Morro Bay

Approaching Morro Bay
Our dinghy ride to shore
Morro rock

Morro Bay came highly recommended to us; visitors praised the abundance of wildlife here and its relatively small town feel in a state where everything is gentrified. Entrance into the harbor is scenic, with the iconic Morro rock at its entrance, a 581ft volcanic mound which in the past has been used as a stone quarry to build the local breakwater and buildings. Today, it is a natural preserve that is home to a recovering population of peregrine falcons and other birds, with a beach that is popular for surfing and bathing. On the day that we arrived, conditions were pleasant, with clear skies and mild winds, but the harbor often  proves to be dangerous, with strong currents and dense fog. A monument at the mouth of the harbor commemorating the families of local fishermen who stand and wait for the return of their loved ones in stormy weather reminds us that Mother Nature is not to be taken for granted.

Landing on the sand dunes
The fishing town of Morro Bay
Sea lions colonizing the guest dock
Snowy plovers nest in the sand dunes; much of it was fenced off

We dropped our hook in what would prove to be a comfortable anchorage, with a short dinghy ride on one side to some sand dunes housing snowy plovers, and on the other side to the charming Morro Bay waterfront, with numerous seafood restaurants and inns. A harem of sea lions had taken over what was supposed to be a floating dock for visiting boats, barking their presence at all hours of the day. One night, we were awoken by a clambering sound outside our boat, and rushed out to see a sea lion making a hasty exit from our dinghy, leaving us bucketfuls of sea water to be sponged out the next day.

Sea otters
Blue heron
Brown pelicans
A little hermit crab

On our first excursion to land, we were treated to the sight of sea otters frolicking in the harbor. In the past centuries, they were hunted close to extinction in coastal California, for their luxuriously thick fur. Now, they are a protected species. On our walk, we met an elderly resident out walking her dog, who told us about moving between Morro Bay and the neighboring Bakersfield but eventually settling back here because she preferred the relaxed atmosphere of the area.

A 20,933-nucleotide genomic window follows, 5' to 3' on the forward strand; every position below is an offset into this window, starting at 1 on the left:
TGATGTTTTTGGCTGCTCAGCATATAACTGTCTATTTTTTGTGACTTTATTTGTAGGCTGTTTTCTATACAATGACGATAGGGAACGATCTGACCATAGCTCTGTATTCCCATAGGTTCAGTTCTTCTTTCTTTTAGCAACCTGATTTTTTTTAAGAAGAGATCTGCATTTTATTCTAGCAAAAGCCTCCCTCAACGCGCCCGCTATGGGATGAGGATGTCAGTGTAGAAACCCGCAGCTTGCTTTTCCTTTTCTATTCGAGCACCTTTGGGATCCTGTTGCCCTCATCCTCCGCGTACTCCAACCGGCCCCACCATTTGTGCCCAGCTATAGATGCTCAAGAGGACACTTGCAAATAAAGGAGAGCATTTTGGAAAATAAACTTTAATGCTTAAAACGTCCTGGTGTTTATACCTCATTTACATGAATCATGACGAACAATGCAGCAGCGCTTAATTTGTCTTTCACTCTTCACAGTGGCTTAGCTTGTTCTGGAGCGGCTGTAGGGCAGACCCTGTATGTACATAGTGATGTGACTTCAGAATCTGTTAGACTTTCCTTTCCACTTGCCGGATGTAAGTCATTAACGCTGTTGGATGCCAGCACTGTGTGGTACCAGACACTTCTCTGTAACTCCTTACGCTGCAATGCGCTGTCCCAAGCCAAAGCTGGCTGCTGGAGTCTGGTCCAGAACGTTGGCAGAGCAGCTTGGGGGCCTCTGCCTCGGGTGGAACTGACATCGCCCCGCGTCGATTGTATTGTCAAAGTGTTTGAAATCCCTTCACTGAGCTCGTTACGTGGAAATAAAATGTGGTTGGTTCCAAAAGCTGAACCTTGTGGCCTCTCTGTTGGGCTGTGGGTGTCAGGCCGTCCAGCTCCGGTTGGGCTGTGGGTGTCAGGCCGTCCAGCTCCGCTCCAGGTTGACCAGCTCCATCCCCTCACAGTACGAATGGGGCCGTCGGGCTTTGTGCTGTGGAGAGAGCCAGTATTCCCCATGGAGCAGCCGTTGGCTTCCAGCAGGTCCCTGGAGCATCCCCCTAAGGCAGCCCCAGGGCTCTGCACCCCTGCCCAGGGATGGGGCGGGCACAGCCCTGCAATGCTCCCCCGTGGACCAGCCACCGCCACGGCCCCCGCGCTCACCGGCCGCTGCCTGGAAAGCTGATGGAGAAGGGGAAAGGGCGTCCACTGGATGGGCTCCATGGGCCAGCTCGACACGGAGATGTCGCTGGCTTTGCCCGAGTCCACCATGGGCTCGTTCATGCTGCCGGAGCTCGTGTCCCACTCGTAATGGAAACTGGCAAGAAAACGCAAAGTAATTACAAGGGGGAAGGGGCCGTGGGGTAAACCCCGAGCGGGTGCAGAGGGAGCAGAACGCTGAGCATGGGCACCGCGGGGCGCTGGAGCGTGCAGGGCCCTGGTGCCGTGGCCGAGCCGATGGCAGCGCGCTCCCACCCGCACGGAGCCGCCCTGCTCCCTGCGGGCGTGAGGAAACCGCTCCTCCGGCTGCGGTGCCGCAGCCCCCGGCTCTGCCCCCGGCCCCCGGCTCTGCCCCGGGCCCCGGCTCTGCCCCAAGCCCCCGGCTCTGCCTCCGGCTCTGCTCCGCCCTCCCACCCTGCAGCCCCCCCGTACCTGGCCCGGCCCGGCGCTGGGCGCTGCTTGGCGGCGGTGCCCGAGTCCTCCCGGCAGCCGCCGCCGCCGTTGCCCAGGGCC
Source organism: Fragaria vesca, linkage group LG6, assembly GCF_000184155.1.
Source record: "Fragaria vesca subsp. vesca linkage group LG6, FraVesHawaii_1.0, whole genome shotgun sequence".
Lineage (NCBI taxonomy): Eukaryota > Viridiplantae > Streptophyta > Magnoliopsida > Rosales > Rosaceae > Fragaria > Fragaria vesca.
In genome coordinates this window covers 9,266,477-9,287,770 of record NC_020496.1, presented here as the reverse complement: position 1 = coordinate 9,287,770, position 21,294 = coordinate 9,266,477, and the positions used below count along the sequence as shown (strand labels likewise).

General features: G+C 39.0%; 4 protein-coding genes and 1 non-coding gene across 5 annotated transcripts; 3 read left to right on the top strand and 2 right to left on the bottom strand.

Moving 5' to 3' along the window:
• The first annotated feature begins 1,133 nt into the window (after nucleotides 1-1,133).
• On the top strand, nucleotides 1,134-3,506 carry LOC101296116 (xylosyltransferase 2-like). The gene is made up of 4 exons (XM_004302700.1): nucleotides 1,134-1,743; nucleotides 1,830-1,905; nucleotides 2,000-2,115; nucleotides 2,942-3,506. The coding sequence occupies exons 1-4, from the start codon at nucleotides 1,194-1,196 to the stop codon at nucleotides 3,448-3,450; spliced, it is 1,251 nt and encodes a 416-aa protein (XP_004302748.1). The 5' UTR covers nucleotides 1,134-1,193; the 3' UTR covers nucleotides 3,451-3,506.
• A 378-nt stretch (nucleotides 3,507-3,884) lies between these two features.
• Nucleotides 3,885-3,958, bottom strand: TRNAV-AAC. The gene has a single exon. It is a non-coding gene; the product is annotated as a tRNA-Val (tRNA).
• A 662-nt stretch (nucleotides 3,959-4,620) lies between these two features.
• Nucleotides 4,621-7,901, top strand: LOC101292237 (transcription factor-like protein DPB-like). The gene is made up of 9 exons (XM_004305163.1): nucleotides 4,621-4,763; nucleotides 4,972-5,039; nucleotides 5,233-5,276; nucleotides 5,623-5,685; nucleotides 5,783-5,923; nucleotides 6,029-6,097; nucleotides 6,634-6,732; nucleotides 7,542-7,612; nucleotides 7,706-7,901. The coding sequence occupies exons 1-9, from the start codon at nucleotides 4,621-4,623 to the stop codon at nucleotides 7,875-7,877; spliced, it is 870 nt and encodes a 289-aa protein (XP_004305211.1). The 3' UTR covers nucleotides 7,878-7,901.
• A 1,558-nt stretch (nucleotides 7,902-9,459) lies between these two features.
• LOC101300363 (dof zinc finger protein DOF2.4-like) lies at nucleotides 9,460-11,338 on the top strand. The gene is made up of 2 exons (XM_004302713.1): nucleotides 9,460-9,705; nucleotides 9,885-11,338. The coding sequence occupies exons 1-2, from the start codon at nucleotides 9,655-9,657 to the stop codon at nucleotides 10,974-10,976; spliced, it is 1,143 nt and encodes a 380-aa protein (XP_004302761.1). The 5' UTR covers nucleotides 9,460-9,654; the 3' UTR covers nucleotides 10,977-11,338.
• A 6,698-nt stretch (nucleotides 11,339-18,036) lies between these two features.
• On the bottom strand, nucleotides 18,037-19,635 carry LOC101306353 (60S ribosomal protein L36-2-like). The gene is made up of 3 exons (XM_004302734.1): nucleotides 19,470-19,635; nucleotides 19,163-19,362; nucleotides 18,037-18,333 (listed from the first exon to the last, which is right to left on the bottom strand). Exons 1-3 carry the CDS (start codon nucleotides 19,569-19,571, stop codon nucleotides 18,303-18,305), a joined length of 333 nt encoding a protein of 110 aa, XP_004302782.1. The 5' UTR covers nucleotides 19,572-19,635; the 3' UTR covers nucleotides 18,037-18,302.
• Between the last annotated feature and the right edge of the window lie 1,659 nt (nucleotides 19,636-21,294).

It is mesmerizing to watch sea grass waving in the water
A mermaid, because why not?
Red succulents provide a nice contrast to the blue water
Morro Rock Beach
Surfers enjoying the good weather

That Saturday, we were able to catch the local street market, where the smell of kettle corn filled the air. We dropped in to a second hand bookstore run by a local family, with a backyard that is sometimes used for weddings. Visitors chatted with the storekeeper, and every spare piece of wall was covered with photos of families and friends. Next, we stopped by a stall selling incense, as we were running low on the boat. Nick Chronis, a veteran from the Navy, hand makes the incense from makko powder, a sustainable cut-and-return crop .” I have the best smelling backyard in my neighborhood”, he told us happily, and we returned home with a good selection of our favorite scents. (Link)

Travis, juggling being an artist and a daddy
You know you’ve had a good day at the beach when you are covered in sand
My seafood platter, made from beach debri

Reflection of the day:

Sea otters sleep holding hands or holding on to the same piece of seaweed as their family members so that they do not drift apart at night. Fall asleep holding on to your friends and family in your heart.

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